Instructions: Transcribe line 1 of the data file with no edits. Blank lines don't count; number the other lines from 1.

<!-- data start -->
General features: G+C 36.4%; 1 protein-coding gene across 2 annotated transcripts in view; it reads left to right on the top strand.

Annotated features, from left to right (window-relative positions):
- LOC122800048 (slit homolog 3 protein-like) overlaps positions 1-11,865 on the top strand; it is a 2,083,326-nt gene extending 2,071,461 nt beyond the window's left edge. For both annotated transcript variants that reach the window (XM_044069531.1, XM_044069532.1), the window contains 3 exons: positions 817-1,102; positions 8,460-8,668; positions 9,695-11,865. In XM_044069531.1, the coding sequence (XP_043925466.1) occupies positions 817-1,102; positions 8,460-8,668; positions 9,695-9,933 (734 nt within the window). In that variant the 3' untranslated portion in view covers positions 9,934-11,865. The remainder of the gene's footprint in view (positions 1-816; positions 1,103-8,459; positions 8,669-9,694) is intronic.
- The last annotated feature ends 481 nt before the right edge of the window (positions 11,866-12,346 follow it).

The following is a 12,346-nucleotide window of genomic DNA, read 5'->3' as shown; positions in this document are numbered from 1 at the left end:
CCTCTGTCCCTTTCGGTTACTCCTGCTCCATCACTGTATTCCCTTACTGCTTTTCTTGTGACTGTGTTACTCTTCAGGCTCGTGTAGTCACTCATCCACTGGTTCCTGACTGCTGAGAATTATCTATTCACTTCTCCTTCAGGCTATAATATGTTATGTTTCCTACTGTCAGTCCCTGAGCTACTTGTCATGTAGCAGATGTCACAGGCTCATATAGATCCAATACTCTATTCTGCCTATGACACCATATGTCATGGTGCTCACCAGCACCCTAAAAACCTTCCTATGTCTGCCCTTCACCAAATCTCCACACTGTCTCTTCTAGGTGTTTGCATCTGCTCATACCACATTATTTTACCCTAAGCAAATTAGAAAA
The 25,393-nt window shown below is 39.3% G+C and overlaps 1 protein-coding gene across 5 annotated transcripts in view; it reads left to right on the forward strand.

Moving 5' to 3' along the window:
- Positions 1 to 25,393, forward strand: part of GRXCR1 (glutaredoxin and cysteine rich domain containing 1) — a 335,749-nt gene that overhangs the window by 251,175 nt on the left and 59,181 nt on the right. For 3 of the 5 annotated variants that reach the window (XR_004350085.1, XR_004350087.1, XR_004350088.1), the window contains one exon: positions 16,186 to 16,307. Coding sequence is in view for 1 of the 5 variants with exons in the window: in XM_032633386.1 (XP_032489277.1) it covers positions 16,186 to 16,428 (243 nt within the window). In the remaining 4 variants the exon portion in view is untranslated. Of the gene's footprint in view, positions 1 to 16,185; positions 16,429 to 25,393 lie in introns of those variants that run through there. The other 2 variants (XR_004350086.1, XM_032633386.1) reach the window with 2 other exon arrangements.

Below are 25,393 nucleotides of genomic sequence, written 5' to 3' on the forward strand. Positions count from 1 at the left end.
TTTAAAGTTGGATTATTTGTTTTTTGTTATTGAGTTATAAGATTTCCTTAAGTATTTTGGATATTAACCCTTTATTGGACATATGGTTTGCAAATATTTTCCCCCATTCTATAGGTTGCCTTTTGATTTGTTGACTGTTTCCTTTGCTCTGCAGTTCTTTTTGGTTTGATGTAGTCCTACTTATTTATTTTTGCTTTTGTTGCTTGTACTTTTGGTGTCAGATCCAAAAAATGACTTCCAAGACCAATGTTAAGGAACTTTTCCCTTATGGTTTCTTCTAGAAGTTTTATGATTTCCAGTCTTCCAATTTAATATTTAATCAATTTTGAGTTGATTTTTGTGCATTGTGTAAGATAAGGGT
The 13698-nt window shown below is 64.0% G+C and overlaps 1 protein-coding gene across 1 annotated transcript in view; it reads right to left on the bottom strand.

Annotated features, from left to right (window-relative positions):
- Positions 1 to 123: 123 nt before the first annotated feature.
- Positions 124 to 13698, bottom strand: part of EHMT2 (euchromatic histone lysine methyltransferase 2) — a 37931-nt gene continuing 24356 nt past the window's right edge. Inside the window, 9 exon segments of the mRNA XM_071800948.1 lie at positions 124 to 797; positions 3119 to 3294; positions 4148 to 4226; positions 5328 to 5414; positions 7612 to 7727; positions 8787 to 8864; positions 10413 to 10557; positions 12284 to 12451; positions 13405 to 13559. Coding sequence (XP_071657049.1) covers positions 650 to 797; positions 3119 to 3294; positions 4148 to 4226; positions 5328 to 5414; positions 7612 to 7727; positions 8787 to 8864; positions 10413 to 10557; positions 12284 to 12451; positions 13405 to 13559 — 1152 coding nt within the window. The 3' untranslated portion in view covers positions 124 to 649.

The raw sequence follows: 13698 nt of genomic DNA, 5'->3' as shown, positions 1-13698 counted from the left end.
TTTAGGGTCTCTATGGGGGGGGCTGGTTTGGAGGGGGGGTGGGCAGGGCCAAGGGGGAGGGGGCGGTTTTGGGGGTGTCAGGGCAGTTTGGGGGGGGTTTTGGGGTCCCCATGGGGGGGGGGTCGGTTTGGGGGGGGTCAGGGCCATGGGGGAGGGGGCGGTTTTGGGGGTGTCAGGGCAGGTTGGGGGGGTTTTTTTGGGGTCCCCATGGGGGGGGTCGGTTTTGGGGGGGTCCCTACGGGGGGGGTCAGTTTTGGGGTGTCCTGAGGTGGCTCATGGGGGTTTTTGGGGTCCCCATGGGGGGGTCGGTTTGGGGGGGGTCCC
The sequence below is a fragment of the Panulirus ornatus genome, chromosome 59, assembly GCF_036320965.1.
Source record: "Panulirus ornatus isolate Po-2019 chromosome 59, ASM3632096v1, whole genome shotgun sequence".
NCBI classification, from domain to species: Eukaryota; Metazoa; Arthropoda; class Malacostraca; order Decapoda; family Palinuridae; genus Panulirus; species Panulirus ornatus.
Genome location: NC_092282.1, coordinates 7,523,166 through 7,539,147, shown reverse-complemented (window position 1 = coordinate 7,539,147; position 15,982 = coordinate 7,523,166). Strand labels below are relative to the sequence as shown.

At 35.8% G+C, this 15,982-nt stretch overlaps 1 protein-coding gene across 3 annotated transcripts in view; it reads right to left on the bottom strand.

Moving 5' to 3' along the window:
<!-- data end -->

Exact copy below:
General features: G+C 36.4%; 1 protein-coding gene across 2 annotated transcripts in view; it reads left to right on the top strand.